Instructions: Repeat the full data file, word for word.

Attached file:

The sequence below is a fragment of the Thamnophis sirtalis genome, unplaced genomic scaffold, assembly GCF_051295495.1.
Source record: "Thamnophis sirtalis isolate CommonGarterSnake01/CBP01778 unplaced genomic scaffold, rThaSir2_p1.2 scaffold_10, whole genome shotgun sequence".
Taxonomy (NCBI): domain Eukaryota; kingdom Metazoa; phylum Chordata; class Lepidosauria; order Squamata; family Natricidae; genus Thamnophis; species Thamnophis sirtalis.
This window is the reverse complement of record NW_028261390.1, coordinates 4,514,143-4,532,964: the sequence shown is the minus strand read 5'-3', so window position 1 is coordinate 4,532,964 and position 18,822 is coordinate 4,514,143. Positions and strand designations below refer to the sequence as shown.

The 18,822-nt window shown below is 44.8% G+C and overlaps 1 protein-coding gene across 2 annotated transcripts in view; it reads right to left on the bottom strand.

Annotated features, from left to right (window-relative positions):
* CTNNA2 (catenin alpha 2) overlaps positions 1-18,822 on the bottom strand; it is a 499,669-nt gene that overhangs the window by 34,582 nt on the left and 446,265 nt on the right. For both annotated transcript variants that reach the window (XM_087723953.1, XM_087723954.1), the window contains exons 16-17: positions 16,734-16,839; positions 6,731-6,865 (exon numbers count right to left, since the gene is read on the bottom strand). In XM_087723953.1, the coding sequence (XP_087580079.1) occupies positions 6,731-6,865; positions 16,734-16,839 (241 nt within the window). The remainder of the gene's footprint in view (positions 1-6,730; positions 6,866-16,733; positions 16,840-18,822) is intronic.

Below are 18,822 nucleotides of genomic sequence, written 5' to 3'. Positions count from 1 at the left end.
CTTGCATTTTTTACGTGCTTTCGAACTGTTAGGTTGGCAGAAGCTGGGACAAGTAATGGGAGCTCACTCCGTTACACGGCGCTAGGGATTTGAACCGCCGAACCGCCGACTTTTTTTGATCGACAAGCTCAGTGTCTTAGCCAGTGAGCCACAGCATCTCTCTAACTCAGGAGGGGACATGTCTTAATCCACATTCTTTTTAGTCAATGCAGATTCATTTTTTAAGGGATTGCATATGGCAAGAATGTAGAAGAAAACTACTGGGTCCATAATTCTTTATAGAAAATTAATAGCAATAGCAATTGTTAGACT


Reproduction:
The sequence below is a fragment of the Thamnophis sirtalis genome, unplaced genomic scaffold, assembly GCF_051295495.1.
Source record: "Thamnophis sirtalis isolate CommonGarterSnake01/CBP01778 unplaced genomic scaffold, rThaSir2_p1.2 scaffold_10, whole genome shotgun sequence".
Taxonomy (NCBI): domain Eukaryota; kingdom Metazoa; phylum Chordata; class Lepidosauria; order Squamata; family Natricidae; genus Thamnophis; species Thamnophis sirtalis.
This window is the reverse complement of record NW_028261390.1, coordinates 4,514,143-4,532,964: the sequence shown is the minus strand read 5'-3', so window position 1 is coordinate 4,532,964 and position 18,822 is coordinate 4,514,143. Positions and strand designations below refer to the sequence as shown.

The 18,822-nt window shown below is 44.8% G+C and overlaps 1 protein-coding gene across 2 annotated transcripts in view; it reads right to left on the bottom strand.

Annotated features, from left to right (window-relative positions):
* CTNNA2 (catenin alpha 2) overlaps positions 1-18,822 on the bottom strand; it is a 499,669-nt gene that overhangs the window by 34,582 nt on the left and 446,265 nt on the right. For both annotated transcript variants that reach the window (XM_087723953.1, XM_087723954.1), the window contains exons 16-17: positions 16,734-16,839; positions 6,731-6,865 (exon numbers count right to left, since the gene is read on the bottom strand). In XM_087723953.1, the coding sequence (XP_087580079.1) occupies positions 6,731-6,865; positions 16,734-16,839 (241 nt within the window). The remainder of the gene's footprint in view (positions 1-6,730; positions 6,866-16,733; positions 16,840-18,822) is intronic.

Below are 18,822 nucleotides of genomic sequence, written 5' to 3'. Positions count from 1 at the left end.
CTTGCATTTTTTACGTGCTTTCGAACTGTTAGGTTGGCAGAAGCTGGGACAAGTAATGGGAGCTCACTCCGTTACACGGCGCTAGGGATTTGAACCGCCGAACCGCCGACTTTTTTTGATCGACAAGCTCAGTGTCTTAGCCAGTGAGCCACAGCATCTCTCTAACTCAGGAGGGGACATGTCTTAATCCACATTCTTTTTAGTCAATGCAGATTCATTTTTTAAGGGATTGCATATGGCAAGAATGTAGAAGAAAACTACTGGGTCCATAATTCTTTATAGAAAATTAATAGCAATAGCAATTGTTAGACT